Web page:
• Proton pump inhibitor (PPI): Prescription PPIs can cause hypomagnesemia when taken for prolonged periods, typically more than a year.

Keep a list of all medications and supplements you take. Before starting anything new, discuss the potential interactions with your healthcare provider or pharmacist. 

How to incorporate magnesium-rich foods into your diet

Incorporating magnesium-rich food into your diet is easier than you might think. Consider a whole day of meals, which looks a little different for everyone, but in general, you want to get as close to 320 mg as possible. 

One ounce of roasted pumpkin seeds can contain as much as 156 mg, a half cup of boiled spinach contains 78 mg, and a half cup of cooked black beans contains 60 mg. Put that together, and you’ve consumed almost 92% of your RDA. 

Focus on high-fibre foods like beans, omega-rich nuts, and seeds, including chia, almonds, cashews, and peanuts, and dark leafy greens like spinach and Swiss chard to maximize your magnesium intake. Most of these foods contain between 40 and 80 mg per serving size.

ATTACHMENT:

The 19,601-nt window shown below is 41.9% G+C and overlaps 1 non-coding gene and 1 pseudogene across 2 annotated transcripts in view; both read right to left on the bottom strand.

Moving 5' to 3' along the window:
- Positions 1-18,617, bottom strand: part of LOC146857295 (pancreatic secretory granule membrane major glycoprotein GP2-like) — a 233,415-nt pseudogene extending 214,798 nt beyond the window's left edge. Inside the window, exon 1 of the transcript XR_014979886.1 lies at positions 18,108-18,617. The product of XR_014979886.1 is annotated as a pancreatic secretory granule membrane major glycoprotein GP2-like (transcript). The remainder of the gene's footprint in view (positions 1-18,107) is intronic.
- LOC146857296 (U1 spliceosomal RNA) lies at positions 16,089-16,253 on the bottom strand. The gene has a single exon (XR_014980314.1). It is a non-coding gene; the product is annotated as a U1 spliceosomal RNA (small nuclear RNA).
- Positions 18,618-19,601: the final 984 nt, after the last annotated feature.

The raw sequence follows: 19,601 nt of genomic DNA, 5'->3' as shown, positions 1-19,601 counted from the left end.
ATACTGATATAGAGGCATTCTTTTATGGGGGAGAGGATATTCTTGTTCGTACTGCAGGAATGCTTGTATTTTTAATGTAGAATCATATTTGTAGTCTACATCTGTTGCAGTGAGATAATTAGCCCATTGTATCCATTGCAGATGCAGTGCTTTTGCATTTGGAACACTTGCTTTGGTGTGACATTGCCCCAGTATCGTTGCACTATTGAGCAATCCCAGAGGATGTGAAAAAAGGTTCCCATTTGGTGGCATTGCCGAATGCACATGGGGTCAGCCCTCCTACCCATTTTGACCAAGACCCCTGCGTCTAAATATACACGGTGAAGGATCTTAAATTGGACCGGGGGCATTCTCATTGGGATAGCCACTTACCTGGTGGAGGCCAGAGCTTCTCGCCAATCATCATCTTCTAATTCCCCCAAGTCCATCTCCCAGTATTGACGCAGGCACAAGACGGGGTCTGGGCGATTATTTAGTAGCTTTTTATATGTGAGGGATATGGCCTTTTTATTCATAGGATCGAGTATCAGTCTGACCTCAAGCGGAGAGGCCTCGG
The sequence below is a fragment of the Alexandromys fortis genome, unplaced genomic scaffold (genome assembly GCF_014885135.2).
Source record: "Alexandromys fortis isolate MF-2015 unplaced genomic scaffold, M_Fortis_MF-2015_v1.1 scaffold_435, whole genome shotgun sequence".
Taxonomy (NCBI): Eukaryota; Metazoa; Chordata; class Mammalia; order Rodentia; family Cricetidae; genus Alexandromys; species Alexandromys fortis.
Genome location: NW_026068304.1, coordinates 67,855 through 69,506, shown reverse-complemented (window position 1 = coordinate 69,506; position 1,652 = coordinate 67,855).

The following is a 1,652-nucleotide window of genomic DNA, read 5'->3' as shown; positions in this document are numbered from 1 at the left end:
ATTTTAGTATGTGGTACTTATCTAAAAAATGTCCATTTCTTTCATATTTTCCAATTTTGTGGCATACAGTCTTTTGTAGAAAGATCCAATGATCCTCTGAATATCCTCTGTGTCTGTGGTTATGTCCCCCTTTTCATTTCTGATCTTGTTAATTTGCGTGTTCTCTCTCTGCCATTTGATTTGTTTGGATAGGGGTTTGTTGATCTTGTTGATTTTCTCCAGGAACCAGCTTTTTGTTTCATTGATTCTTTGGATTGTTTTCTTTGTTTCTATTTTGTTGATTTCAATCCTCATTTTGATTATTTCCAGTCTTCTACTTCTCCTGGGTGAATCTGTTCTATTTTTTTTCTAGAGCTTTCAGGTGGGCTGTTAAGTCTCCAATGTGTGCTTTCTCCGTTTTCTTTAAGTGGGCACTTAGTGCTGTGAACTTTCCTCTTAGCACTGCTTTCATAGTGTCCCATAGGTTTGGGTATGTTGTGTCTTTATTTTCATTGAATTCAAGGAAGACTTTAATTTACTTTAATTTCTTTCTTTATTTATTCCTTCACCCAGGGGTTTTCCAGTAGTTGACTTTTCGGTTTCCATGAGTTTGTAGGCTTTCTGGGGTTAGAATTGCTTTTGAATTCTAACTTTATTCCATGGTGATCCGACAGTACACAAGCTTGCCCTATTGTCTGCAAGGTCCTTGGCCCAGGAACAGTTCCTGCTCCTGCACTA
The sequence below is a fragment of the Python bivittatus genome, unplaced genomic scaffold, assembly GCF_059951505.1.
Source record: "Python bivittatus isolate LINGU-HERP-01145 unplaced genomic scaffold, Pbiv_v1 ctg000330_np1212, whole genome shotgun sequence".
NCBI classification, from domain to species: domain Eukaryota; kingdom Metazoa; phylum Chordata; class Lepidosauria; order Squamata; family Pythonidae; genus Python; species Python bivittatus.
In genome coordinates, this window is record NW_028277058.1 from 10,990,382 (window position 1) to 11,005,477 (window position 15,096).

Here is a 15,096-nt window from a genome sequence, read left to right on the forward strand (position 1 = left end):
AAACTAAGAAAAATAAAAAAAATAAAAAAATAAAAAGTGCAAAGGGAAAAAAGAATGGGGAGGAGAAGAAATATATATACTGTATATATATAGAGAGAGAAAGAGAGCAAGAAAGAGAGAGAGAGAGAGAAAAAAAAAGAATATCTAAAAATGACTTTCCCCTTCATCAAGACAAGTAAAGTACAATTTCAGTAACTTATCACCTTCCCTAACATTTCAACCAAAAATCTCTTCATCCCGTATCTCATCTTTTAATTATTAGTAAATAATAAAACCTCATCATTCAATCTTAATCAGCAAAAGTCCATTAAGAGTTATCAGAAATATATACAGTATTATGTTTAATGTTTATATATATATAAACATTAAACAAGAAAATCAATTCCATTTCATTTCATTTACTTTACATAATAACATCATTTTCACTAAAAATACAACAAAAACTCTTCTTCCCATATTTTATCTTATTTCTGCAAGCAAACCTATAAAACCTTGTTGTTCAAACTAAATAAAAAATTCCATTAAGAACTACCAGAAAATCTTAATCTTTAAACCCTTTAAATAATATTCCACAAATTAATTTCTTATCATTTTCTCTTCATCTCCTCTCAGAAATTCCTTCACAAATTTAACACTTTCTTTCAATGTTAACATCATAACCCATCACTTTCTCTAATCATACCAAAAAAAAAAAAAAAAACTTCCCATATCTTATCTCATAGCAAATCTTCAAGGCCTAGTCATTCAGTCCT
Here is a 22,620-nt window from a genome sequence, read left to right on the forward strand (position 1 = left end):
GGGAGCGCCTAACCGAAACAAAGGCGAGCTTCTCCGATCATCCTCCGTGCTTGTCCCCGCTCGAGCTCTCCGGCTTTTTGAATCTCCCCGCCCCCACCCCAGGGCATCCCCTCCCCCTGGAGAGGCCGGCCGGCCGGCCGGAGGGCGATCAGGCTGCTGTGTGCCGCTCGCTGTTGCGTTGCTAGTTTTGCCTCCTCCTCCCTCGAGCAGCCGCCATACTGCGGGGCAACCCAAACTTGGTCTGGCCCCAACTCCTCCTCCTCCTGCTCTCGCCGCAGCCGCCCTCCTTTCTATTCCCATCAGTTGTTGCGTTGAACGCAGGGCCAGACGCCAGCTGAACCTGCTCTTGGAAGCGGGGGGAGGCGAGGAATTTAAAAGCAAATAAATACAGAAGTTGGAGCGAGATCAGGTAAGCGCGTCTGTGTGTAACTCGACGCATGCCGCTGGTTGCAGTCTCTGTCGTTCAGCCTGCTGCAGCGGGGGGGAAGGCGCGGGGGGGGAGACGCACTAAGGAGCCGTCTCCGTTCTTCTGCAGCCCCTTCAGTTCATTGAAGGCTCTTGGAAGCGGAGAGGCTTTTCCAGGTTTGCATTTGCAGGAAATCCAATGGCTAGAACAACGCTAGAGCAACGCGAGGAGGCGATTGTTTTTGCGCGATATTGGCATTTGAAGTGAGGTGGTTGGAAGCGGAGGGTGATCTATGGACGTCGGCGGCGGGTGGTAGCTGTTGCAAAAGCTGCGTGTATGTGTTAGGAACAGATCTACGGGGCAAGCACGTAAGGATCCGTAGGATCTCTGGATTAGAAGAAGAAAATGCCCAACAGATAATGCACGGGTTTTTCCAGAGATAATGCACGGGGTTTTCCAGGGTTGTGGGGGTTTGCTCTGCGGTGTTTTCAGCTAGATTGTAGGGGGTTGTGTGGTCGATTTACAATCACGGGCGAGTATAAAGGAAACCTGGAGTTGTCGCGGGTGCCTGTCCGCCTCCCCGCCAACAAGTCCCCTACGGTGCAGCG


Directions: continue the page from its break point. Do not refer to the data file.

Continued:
Consult with a healthcare provider for individualized recommendations

At this stage, it’s important to remember that each of us is different, and there is no one-size-fits-all solution. Talk to a primary care provider like a doctor or nurse practitioner for individualized recommendations and the most up-to-date information. Ensure you disclose any medications or supplements you’re taking and keep a journal of your symptoms so your provider can address your specific concerns.

If you’re one of 6.5 million Canadians who don’t have a primary care provider, Maple provides direct access to doctors and nurse practitioners 24/7, where you can discuss your symptoms over text or video chat. Specialists can be booked directly if you have unique needs, and prescriptions to manage your symptoms can be sent directly to your home or local pharmacy. 

Empowering menopausal women with the right magnesium choice

Menopause affects every woman differently, and magnesium is one of a number of nutrients that may help you manage some of the common symptoms.

Registered dieticians on Maple can help you make the best dietary choices for your unique needs during menopause, including the right magnesium supplements that can help you enjoy your daily activities with fewer or less intense symptoms.

Information presented here is for educational purposes, and not to replace the advice from your medical professional. Virtual care is not meant for medical emergencies. If you are experiencing an emergency like chest pain or difficulties breathing, for example, please call 911 or go to your nearest emergency room.